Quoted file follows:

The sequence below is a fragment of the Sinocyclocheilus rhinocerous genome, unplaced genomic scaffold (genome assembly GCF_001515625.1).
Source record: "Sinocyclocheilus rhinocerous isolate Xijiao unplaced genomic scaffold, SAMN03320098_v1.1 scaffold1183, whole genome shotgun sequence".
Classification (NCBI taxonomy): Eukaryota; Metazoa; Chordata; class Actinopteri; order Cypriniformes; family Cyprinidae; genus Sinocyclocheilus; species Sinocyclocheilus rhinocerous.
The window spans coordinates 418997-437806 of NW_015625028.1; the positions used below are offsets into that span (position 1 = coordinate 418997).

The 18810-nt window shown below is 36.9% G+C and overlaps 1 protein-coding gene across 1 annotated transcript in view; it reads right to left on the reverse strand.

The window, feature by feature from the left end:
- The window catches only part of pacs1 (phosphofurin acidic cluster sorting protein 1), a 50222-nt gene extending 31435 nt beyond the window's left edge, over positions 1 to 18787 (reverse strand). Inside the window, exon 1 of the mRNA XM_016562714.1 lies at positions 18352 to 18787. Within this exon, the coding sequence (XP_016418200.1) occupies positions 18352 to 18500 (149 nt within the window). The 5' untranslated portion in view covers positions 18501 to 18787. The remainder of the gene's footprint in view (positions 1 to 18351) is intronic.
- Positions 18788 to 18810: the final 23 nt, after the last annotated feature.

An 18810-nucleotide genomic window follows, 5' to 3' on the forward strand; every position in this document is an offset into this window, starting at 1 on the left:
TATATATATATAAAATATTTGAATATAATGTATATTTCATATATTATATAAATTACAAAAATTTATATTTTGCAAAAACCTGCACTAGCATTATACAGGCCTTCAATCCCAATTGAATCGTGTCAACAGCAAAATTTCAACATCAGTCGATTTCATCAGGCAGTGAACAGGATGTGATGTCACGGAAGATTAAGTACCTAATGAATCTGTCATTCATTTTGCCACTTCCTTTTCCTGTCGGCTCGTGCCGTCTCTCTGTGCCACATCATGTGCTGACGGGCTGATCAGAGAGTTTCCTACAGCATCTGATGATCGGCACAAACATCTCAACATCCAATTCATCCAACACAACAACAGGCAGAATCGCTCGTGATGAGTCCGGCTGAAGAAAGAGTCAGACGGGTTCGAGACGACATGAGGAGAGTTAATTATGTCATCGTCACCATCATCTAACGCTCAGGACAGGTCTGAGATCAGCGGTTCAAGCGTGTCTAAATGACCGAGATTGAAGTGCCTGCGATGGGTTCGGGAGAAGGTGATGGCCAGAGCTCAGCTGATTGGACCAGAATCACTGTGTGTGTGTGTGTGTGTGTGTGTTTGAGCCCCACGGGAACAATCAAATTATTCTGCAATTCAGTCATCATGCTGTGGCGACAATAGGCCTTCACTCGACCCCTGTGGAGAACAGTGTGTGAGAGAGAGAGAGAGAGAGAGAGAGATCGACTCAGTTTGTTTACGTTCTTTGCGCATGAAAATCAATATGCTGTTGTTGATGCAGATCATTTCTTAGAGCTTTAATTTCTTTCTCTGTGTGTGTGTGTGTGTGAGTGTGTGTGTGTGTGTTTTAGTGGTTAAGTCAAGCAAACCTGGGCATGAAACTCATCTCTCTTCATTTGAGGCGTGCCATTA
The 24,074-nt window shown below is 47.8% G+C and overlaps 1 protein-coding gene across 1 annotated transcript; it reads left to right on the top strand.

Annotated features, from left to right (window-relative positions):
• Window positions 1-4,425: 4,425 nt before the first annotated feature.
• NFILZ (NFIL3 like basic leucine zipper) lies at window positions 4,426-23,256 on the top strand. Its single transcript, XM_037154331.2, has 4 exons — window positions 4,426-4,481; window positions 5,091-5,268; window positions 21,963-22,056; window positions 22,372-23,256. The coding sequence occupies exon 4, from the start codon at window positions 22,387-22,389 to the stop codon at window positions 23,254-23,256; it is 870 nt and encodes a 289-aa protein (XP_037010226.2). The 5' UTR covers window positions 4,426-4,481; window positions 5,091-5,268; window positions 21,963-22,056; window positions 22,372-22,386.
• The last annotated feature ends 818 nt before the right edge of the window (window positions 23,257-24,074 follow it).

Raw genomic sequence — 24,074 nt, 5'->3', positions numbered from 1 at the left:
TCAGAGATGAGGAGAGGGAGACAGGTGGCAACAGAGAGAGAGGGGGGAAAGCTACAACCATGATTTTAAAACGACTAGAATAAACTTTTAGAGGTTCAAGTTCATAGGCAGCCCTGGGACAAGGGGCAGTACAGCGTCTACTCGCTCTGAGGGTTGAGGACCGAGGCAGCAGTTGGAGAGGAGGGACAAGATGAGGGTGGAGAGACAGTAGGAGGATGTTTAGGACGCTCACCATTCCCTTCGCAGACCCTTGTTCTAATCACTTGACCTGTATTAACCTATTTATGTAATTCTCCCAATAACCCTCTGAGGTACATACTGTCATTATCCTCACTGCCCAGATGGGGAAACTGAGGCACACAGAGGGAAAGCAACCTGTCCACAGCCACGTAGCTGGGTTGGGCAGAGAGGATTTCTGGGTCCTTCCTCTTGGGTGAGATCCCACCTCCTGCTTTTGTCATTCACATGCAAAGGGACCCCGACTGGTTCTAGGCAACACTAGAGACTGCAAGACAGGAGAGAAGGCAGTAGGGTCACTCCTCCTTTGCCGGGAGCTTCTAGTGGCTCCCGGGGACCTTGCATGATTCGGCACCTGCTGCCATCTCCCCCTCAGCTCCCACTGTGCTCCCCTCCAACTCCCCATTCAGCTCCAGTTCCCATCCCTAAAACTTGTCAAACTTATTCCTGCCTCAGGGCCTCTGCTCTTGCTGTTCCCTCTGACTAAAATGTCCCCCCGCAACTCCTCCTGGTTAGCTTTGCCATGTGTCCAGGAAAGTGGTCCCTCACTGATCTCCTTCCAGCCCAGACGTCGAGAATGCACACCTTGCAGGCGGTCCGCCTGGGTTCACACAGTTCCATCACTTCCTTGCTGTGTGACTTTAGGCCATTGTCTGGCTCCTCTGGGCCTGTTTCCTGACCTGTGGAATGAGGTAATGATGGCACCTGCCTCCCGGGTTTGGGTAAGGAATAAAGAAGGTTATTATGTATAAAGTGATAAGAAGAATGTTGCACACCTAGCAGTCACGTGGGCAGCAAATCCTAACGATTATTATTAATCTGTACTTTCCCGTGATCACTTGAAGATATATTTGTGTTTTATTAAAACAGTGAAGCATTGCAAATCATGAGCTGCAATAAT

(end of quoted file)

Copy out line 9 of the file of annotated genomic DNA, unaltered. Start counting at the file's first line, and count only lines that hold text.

An 18810-nucleotide genomic window follows, 5' to 3' on the forward strand; every position in this document is an offset into this window, starting at 1 on the left: